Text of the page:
Sailing in the South Seas was a very dangerous affair for the Trobriand sailors, they had to face insurmountable dangers just to go and get fish for their families.
The Mulukwausi are frightful beings which met people on sailing expeditions also known as Yoyova, the flying witches. The name Yoyova meant a woman who had these spiritual powers but in the form of flying disembodied being they were called Mulukwausi, and this is what sailors had to be on the lookout for (Malinowski, 238). They were dreaded and were known to be most unpleasant. It was believed that in case there was a shipwreck or a mistake at sea, it was these dreaded women who would send evil to befall the crew. They were so fierce that nobody dared say their name and they were spoken of using the euphemism Vivila.
A new Canoe painted and decorated is beautiful and a source of pride for its owners. The sailors know their way around the sea and rarely encounter any dangers except encounters with the Mulukwausi who are believed to hear when a canoe is shipwrecked and is sinking (Malinowski, 240). The main way of avoiding these dangers lies in the power of mist otherwise known as Kayga’u which along with Kula magic is the indispensable magical equipment of a sailor. The Kayga’u is considered to have the power to protect a man who knows it well. Mulukwausi is extremely dangerous around corpses, but a sailor who knows his Kayga’u can carry a corpse of a dead sailor and bring it back to the village without fear of an attack from the Mulukwausi (Malinowski, 242). These spells must be recited during the day because when recited at night, the Mulukwausi could see and hear the man and make his magic inefficient. The main belief was that the Kayga’u produces some sort of mist which blinds the Mulukwausi and the sharks who follow the canoe.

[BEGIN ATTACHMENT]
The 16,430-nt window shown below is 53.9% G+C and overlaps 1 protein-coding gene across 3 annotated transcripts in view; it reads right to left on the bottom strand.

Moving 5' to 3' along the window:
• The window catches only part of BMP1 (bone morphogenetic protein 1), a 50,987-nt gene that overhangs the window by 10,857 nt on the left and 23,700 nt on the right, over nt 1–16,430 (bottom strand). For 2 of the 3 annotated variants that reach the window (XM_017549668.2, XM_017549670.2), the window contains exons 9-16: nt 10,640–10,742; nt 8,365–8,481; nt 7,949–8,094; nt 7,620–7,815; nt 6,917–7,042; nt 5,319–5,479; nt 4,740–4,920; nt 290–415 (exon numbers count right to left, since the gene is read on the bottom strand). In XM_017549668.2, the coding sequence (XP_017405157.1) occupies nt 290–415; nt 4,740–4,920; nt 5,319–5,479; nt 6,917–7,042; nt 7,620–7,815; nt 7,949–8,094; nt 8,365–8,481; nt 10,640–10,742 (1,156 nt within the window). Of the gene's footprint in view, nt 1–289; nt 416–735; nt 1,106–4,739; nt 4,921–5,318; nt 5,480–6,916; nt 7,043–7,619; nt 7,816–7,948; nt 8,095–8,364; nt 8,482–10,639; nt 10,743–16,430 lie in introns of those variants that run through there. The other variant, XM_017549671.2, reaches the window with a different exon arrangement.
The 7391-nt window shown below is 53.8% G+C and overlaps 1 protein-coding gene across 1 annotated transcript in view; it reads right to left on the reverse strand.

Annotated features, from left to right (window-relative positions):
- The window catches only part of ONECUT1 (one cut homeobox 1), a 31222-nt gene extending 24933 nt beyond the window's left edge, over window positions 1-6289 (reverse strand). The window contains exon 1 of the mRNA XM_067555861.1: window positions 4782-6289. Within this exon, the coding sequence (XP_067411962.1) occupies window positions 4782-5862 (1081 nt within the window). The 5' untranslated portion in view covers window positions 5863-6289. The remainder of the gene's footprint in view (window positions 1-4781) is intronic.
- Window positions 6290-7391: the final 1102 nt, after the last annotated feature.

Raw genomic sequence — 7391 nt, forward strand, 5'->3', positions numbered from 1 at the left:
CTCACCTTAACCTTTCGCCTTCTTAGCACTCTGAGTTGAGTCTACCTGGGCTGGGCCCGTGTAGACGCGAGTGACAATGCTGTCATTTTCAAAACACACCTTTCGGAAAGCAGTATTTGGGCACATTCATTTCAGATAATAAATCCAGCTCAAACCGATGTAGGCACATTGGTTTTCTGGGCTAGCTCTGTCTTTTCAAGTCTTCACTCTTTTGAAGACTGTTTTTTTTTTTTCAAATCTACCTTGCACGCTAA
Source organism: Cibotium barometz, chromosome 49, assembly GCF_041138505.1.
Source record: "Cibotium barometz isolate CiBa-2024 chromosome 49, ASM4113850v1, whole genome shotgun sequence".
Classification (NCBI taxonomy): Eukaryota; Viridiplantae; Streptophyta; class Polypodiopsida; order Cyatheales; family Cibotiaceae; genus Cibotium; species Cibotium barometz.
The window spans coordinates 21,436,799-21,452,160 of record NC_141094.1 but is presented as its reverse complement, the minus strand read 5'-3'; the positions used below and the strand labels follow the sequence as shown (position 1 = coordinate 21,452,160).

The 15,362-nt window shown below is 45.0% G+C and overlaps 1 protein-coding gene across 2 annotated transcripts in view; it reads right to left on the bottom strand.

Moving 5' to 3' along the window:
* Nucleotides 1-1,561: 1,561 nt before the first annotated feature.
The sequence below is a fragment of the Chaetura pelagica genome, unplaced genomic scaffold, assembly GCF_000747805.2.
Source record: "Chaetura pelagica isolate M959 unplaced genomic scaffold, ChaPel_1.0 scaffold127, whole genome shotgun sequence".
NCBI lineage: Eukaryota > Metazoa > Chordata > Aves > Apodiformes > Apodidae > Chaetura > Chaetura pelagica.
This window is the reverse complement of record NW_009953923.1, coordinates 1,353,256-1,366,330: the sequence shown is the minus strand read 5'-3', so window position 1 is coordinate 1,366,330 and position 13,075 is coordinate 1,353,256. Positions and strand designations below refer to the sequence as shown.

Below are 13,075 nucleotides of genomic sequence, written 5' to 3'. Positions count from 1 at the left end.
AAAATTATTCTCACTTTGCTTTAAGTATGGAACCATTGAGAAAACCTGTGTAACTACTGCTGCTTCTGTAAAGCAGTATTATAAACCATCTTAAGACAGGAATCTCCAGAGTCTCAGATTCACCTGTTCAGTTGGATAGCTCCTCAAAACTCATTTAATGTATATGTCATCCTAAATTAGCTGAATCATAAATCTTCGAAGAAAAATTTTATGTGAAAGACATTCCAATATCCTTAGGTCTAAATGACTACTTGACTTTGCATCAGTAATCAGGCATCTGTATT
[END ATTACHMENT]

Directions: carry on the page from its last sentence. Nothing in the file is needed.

The sea in which the Trobriand sailors pass through is dangerous with reefs, sandbanks and coral rocks. When the weather is bad, canoes can really be helpless. Despite this fact, the native sailors still sail although in clearly defined routes. The sailors use straight lines across the sea; they also have to navigate between fixed points on the land, they never leave sight of the land so that if there is mist or rain, they can be able to take sufficient bearings which would enable them to make the nearest island (Malinowski, 256). Constant winds blowing in the same direction also ensure that the canoes do not deviate from their course. Additionally, if a canoe goes ashore, it has to drift into a friendly neighbor territory otherwise they may face the same fate as if they met the Mulukwausi (Malinowski, 258). Moreover the trobriand sailors know precisely how to make the masts and sails so that the canoes cannot deviate from the route they must follow. Just like a ship follows radar so that it can follow the correct course so do the Trobriand sailors who make sure they identify a straight line in which their canoes will follow.
The Trobriand sailors believe in so much magic that from the onset of building a canoe to when they start sailing. All these processes involve magic and powerful spells which are meant to keep them safe through their journey and also on their way back. These spells also make sure that their expedition is successful. The Canoes, as well as the sailors, are protected by powerful magic.
It is believed that when an owl makes cries in a particular village, an inhabitant of that particular village will die, so villagers quickly chase the owl away and cover its droppings in the soil to avoid any deaths. This shows that people would go to any height to prevent calamities from happening.
Malinowski, Bronislaw. “”Argonauts of the Western Pacific: An Account of Native Enterprise and Adventure in the Archipelagoes of Melanesian New Guinea, Enhanced Edition.”” (2013).
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